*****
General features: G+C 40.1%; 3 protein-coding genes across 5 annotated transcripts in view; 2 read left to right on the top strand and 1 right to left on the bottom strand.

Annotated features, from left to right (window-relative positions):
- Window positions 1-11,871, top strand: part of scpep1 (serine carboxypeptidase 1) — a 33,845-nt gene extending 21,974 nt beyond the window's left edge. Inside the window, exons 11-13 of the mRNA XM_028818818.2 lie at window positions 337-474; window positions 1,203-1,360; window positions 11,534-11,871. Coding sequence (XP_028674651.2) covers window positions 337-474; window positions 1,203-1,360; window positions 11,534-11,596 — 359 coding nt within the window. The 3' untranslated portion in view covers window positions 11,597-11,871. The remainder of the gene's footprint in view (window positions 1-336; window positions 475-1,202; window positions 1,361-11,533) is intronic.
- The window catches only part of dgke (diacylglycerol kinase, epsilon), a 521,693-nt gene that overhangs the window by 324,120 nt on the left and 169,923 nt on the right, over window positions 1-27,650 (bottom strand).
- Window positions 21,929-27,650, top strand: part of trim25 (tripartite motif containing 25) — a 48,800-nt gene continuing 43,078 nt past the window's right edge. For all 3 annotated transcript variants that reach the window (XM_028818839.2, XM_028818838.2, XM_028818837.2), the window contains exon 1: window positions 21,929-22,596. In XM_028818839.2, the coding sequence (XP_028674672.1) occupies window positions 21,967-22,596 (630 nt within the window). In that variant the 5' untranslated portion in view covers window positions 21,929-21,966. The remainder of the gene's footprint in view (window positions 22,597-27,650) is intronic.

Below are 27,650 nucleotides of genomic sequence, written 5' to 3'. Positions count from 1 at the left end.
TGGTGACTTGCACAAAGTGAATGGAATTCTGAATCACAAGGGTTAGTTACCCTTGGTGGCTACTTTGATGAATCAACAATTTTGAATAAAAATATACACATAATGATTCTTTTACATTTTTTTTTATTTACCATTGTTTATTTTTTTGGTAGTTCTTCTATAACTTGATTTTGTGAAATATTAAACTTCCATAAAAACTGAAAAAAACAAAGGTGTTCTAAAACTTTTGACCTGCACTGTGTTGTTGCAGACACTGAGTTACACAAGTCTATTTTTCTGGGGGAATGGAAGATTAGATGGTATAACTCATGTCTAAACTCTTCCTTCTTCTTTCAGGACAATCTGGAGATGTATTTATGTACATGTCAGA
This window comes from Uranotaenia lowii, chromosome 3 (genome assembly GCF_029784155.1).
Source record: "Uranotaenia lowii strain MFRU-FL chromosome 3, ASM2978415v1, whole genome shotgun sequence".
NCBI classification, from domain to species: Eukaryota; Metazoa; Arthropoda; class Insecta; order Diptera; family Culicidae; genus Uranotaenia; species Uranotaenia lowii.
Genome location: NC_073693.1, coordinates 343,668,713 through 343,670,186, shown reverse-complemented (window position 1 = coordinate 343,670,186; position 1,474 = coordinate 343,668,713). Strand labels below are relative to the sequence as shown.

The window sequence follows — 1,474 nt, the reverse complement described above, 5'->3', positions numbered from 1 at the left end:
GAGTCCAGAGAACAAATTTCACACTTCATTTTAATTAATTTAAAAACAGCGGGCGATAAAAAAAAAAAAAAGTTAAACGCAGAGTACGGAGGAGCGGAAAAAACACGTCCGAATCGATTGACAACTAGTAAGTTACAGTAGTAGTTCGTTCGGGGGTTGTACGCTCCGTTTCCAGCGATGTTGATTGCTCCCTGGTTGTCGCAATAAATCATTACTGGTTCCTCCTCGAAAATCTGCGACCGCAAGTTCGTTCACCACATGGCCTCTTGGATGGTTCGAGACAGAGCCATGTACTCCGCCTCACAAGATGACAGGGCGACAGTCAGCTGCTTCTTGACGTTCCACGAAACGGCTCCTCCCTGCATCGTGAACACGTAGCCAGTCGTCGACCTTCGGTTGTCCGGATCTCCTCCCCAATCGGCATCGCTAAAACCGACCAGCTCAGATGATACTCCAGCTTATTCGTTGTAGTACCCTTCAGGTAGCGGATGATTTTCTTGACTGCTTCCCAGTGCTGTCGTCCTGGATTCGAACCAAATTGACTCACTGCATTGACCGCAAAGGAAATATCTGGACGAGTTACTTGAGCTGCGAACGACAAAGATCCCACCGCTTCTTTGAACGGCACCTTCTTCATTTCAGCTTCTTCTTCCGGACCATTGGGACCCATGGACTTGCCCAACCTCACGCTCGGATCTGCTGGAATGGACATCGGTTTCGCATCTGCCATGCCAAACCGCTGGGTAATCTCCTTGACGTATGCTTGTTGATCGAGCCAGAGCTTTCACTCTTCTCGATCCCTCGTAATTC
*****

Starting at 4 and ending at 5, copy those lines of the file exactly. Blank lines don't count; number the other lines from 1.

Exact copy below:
- The window catches only part of dgke (diacylglycerol kinase, epsilon), a 521,693-nt gene that overhangs the window by 324,120 nt on the left and 169,923 nt on the right, over window positions 1-27,650 (bottom strand).
- Window positions 21,929-27,650, top strand: part of trim25 (tripartite motif containing 25) — a 48,800-nt gene continuing 43,078 nt past the window's right edge. For all 3 annotated transcript variants that reach the window (XM_028818839.2, XM_028818838.2, XM_028818837.2), the window contains exon 1: window positions 21,929-22,596. In XM_028818839.2, the coding sequence (XP_028674672.1) occupies window positions 21,967-22,596 (630 nt within the window). In that variant the 5' untranslated portion in view covers window positions 21,929-21,966. The remainder of the gene's footprint in view (window positions 22,597-27,650) is intronic.